While there, I figured out roughly how my day was going to go, then made my way over to LB and her Krewe of folks at the fairgrounds.  LB  is a Jazzfest vet, having been many times, and I had the pleasure of bonding with her about Jazzfest at a Big Sam show last year, so we’ve been hitting great funk shows together since then.  Her Krewe had a nice spot by the Acura (main 1) stage, and I went to check out Kirk Joseph’s Backyard Groove.  Kirk Joseph is the original sousaphone player of the Dirty Dozen Brass Band, and is credited by many with taking Sousaphone playing into the realm of replacing an electric bass in a funk band.  This style of Sousaphone playing, taken up by others like “Tuba Phil” Frazier of the Rebirth Brass Band, has become the standard for many Brass Bands around the world, and Joseph was one of the innovators, so I wanted to see what his new band was putting down.  Nice lineup, multiple horns including what looked like a baritone horn (smaller version of a regular tuba), keys, guitar, and a couple of singers.  Doing a nice mix of funky stuff, flirtatious titles (don’t let me have a taste if I don’t get to have the whole thing), and stuff with a message about living together.

Prejean's pheasant, quail and andouille gumbo (Photo by Prejean's Restaurant)

Prejean's pheasant, quail and andouille gumbo (Photo by Prejean's Restaurant)

Speaking of tastes, it wouldn’t be Fest without the food!  Went off to get my first tastes of Fest, including the Pheasant, Quail and Andouie Gumbo from Prejeans that I look forward to every year, as well as the stuffed mushrooms that are just delicious.  And the nice folks at Prejeans gave me a FREE BOWL!  After I stopped to take a sip, I groaned at how good the stuff is.  One of the folks behind the table asked me why I stopped, I told her it tasted just like I remembered it did last year, and she handed me another bowl without waiting.  Awesome!  Some to share with LB’s buddies of the Superchill Krewe.  Yeah you right!

Dumpstaphunk (Photo by Jason Moran)

Dumpstaphunk (Photo by Jason Moran)

Nothing else grabbed my fancy, so I decided to stay put at Acura and give Dumpstaphunk a real chance.  I always kind of a weird feeling about them-  I feel about musical families the way I feel about royal families- having the name doesn’t impress me, you have to bring it.  Being Art Neville’s nephew and playing keys made me a little wary- I’m a huge devotee of Poppa Funk, and didn’t want to see someone up there just b/c of the name.  But Ivan really brought it on keys and with some great energy on vocals as well.  By the second tune, “Turn This Thing Around” which was talking about helping folks that need a hand, I was really digging the groove.  In some ways, Dumpstaphunk reminded me of a mix between the tight funk of the Meters and the cosmic slop of P-Funk.  Nasty grooves and a good message?  Sign me up.  Ivan and the whole crew were serious business, and I’m sorry I ever had a thought that he wasn’t earning it, because Ivan is a monster on them keys.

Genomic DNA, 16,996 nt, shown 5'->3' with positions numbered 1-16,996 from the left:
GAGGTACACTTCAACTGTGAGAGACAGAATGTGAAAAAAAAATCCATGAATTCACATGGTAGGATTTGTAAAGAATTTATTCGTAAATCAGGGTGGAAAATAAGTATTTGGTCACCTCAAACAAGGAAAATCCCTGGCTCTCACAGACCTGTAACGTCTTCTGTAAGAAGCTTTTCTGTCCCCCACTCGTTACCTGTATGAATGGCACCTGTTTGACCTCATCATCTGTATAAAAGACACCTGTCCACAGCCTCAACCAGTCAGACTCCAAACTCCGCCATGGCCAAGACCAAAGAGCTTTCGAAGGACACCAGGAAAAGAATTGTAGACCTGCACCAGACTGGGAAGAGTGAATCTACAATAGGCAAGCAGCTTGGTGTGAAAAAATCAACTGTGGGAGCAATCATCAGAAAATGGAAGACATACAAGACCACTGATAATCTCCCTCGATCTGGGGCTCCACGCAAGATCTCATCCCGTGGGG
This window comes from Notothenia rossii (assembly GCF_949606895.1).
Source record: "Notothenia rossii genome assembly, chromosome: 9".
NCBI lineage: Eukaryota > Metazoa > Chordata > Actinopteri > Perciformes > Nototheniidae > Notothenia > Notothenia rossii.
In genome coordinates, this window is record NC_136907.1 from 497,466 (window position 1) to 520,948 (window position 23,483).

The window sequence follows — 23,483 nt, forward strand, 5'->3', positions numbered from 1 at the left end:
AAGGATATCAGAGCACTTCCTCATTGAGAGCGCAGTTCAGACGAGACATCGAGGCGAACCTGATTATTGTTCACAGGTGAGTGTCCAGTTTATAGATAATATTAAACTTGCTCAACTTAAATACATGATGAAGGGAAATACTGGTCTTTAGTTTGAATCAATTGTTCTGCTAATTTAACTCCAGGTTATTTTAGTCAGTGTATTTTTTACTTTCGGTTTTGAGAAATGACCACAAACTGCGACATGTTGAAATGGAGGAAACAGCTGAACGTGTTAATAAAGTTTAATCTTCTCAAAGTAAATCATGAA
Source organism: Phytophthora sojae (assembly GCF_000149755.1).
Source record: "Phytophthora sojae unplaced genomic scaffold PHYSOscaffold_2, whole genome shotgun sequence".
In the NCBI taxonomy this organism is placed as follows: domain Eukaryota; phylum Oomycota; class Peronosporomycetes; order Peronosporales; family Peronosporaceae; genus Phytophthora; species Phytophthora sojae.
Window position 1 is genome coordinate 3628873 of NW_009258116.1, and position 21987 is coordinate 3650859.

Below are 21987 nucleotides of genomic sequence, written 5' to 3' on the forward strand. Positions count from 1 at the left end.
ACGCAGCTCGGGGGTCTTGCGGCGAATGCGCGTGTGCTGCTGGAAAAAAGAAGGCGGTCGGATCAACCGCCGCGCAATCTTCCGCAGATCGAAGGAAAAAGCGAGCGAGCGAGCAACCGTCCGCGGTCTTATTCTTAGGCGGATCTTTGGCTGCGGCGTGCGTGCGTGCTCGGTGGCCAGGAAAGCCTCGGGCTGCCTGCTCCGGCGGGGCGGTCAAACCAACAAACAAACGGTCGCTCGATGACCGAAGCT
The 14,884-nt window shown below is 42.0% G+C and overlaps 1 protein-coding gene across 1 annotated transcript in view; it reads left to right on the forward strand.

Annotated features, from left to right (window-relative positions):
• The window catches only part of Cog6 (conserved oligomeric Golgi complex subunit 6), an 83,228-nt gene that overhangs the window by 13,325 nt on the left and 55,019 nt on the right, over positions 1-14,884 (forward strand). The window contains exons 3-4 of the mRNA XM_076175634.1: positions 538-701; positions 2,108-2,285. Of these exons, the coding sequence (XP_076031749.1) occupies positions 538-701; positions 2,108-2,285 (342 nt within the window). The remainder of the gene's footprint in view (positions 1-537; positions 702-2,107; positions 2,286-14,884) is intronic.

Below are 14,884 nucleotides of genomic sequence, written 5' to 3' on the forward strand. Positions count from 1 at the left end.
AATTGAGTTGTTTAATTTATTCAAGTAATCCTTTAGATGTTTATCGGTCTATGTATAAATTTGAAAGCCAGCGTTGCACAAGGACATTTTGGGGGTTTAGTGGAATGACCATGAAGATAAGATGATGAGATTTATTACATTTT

Walter Payton with Snapbeans & Gumbo Filé

Walter Payton with Snapbeans & Gumbo Filé

But as the crew was rampaging through “Put it in the Dumpsta” I checked the time and realized it was time to see an old friend.  Walter Payton, Jazz Bassist extraordinaire, music education giant of New Orleans, father of trumpet star Nicholas Payton, and longtime stalwart of the Preservation Hall Jazz Band, was playing with his group, Snap Ppeas and Gumbo File, at the Economy Hall Tent.  The Economy Hall tent is one of three Jazz stages at Jazzfest, the stage representing traditional, New Orleans Jazz.  I had the pleasure of making friends with Walter on my first trip to New Orleans in 1999, and always try to get out and see him at Fest.  This was especially important this year as he had a stroke at the beginning of the year, so I really wanted to see him.  And it was tough. The musicianship was great, he had some tremendous folks playing with him, including guitar wizard June Yamagishi (from Papa Grows Funk, among other things) and a couple great singers and dancers.  But he wasn’t nearly as gregarious as previous years, one could tell he wasn’t quite recovered from the stroke and it made me quite sad.  When I spoke with one of the staff of Preservation Hall about Walter on Monday, she and I both started to tear up as she talked to me about him not wanting to slow down, wanting to keep going and pushing himself a little too hard to get back.  I made her promise to tell him I send my best and she did.  It’s a sad thing to see good people not quite at their best.  Here’s hoping for a continued speedy recovery, Walter.  The music world, and really the whole world needs you better.  Readers, if you’re not sure you agree, check out this great video of Walter singing the Louis Armstrong classic, “Shimmy Like My Sister Kate”

Mardi Gras Indian (Photo by Mica Lawson)

Mardi Gras Indian (Photo by Mica Lawson)